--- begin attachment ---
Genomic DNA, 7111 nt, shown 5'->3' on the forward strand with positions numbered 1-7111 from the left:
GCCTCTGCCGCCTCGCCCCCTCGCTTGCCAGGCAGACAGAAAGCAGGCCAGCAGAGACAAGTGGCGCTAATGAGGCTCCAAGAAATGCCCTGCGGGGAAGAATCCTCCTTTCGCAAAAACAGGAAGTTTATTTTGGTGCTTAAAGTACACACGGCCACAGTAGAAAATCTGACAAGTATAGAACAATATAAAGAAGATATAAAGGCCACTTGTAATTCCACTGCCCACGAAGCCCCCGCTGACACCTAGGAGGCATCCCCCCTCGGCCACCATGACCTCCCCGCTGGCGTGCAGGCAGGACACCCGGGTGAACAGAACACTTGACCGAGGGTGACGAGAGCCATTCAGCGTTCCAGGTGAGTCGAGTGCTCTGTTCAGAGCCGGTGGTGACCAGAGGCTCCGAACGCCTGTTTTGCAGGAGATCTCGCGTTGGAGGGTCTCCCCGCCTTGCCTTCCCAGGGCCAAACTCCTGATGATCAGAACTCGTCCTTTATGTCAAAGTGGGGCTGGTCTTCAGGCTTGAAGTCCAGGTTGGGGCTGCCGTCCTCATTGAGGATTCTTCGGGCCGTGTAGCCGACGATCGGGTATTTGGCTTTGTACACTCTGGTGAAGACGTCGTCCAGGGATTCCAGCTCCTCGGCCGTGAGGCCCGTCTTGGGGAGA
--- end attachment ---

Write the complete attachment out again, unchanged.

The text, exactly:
Genomic DNA, 7111 nt, shown 5'->3' on the forward strand with positions numbered 1-7111 from the left:
GCCTCTGCCGCCTCGCCCCCTCGCTTGCCAGGCAGACAGAAAGCAGGCCAGCAGAGACAAGTGGCGCTAATGAGGCTCCAAGAAATGCCCTGCGGGGAAGAATCCTCCTTTCGCAAAAACAGGAAGTTTATTTTGGTGCTTAAAGTACACACGGCCACAGTAGAAAATCTGACAAGTATAGAACAATATAAAGAAGATATAAAGGCCACTTGTAATTCCACTGCCCACGAAGCCCCCGCTGACACCTAGGAGGCATCCCCCCTCGGCCACCATGACCTCCCCGCTGGCGTGCAGGCAGGACACCCGGGTGAACAGAACACTTGACCGAGGGTGACGAGAGCCATTCAGCGTTCCAGGTGAGTCGAGTGCTCTGTTCAGAGCCGGTGGTGACCAGAGGCTCCGAACGCCTGTTTTGCAGGAGATCTCGCGTTGGAGGGTCTCCCCGCCTTGCCTTCCCAGGGCCAAACTCCTGATGATCAGAACTCGTCCTTTATGTCAAAGTGGGGCTGGTCTTCAGGCTTGAAGTCCAGGTTGGGGCTGCCGTCCTCATTGAGGATTCTTCGGGCCGTGTAGCCGACGATCGGGTATTTGGCTTTGTACACTCTGGTGAAGACGTCGTCCAGGGATTCCAGCTCCTCGGCCGTGAGGCCCGTCTTGGGGAGA